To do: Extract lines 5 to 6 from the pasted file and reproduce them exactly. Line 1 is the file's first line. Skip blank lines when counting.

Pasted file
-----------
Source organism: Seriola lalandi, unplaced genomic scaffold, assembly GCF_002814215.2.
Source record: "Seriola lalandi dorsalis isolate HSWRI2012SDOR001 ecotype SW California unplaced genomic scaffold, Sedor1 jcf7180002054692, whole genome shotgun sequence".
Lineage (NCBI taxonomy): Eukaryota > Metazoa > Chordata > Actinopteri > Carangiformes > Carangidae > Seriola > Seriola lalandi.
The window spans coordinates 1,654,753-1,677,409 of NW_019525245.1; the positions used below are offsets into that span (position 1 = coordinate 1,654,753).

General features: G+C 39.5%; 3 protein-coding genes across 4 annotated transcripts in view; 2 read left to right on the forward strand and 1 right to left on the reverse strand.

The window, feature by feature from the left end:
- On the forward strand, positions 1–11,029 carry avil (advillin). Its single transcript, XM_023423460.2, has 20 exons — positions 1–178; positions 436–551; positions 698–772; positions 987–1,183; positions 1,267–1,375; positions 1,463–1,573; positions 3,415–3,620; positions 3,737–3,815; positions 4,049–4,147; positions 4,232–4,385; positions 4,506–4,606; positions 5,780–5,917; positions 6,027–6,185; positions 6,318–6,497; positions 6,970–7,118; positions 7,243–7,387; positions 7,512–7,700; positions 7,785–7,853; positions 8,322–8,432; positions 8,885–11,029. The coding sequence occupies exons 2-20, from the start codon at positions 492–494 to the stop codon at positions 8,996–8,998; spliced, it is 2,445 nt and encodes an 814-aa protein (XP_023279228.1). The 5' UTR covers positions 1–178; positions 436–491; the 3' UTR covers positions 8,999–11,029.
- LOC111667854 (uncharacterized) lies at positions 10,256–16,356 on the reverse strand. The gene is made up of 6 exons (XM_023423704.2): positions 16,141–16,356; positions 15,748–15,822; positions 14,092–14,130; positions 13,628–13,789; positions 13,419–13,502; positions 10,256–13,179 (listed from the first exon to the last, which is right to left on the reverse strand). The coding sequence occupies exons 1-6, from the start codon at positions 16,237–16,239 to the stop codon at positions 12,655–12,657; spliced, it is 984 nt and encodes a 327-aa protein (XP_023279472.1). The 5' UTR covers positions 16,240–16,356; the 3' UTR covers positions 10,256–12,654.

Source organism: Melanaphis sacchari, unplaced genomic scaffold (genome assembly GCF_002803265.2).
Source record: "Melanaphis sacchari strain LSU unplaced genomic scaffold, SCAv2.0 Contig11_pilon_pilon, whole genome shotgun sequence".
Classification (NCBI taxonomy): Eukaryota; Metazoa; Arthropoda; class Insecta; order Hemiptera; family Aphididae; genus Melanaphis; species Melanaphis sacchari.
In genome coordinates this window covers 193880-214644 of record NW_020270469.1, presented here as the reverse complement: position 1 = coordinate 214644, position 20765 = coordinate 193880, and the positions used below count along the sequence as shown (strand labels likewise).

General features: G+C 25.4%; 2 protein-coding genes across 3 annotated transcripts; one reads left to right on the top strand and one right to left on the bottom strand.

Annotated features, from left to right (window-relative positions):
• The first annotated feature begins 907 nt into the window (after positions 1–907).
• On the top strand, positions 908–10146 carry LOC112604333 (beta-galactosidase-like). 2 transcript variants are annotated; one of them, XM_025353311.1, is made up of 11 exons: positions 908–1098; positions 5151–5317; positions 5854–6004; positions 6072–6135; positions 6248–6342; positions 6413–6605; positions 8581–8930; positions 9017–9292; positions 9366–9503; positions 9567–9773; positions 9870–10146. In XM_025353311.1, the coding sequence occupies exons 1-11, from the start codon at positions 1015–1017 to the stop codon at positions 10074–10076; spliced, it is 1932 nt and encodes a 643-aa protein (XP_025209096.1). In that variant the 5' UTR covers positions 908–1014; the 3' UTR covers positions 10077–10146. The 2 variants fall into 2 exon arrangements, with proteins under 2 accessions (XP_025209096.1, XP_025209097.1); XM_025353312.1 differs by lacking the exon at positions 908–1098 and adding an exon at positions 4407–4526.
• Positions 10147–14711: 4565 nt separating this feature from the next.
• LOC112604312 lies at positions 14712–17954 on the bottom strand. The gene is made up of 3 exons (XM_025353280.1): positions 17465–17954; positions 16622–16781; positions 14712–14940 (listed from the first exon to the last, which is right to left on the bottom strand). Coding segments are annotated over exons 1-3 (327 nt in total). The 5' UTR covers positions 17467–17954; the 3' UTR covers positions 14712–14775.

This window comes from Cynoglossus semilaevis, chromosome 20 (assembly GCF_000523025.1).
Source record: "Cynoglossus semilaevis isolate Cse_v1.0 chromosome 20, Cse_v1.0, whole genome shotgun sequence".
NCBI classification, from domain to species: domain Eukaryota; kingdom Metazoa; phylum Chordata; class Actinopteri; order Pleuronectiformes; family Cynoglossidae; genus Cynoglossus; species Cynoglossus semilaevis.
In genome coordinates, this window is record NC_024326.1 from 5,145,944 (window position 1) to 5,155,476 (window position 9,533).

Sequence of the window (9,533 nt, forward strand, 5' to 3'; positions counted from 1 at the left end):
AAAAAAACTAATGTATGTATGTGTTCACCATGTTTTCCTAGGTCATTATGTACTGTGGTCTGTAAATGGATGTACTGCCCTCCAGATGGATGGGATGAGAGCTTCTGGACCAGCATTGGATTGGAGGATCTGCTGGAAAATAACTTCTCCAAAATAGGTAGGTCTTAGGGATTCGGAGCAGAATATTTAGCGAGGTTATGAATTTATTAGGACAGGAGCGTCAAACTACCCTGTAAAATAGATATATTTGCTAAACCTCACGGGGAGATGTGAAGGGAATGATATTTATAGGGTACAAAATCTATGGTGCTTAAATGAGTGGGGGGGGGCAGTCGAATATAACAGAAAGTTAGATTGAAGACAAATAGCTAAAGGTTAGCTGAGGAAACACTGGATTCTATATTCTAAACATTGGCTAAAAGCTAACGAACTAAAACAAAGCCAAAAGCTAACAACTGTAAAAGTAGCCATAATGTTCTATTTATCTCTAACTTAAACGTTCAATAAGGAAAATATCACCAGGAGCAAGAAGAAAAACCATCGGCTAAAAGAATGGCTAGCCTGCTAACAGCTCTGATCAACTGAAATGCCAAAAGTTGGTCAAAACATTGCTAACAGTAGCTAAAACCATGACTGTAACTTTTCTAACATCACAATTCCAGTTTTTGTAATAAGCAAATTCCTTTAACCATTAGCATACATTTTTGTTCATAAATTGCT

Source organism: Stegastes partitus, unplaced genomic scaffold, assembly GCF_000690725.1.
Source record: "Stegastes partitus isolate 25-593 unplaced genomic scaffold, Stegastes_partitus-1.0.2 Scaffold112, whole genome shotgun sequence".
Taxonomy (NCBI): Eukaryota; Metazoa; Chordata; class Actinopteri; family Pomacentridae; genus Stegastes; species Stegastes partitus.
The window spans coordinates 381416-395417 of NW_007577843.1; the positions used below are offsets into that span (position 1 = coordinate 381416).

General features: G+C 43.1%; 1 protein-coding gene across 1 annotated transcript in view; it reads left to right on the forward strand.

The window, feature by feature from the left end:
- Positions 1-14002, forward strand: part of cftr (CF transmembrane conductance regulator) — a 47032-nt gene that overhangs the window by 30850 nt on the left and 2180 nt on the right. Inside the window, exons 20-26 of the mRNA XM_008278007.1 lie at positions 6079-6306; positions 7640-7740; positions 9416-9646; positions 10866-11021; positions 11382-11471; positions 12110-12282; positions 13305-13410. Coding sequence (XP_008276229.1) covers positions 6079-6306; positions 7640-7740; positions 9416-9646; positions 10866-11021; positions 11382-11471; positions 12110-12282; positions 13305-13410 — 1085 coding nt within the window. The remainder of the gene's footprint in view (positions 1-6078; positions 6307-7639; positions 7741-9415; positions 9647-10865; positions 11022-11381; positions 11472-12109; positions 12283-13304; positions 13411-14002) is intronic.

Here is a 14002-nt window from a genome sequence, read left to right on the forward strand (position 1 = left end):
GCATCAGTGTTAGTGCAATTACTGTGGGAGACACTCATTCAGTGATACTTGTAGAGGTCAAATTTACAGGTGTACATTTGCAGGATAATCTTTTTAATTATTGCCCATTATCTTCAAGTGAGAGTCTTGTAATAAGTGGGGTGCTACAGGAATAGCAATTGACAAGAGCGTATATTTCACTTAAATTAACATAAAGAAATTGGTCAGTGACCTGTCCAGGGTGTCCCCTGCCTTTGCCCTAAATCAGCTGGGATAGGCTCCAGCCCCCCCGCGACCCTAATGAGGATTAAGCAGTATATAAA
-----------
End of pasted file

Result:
General features: G+C 39.5%; 3 protein-coding genes across 4 annotated transcripts in view; 2 read left to right on the forward strand and 1 right to left on the reverse strand.

The window, feature by feature from the left end: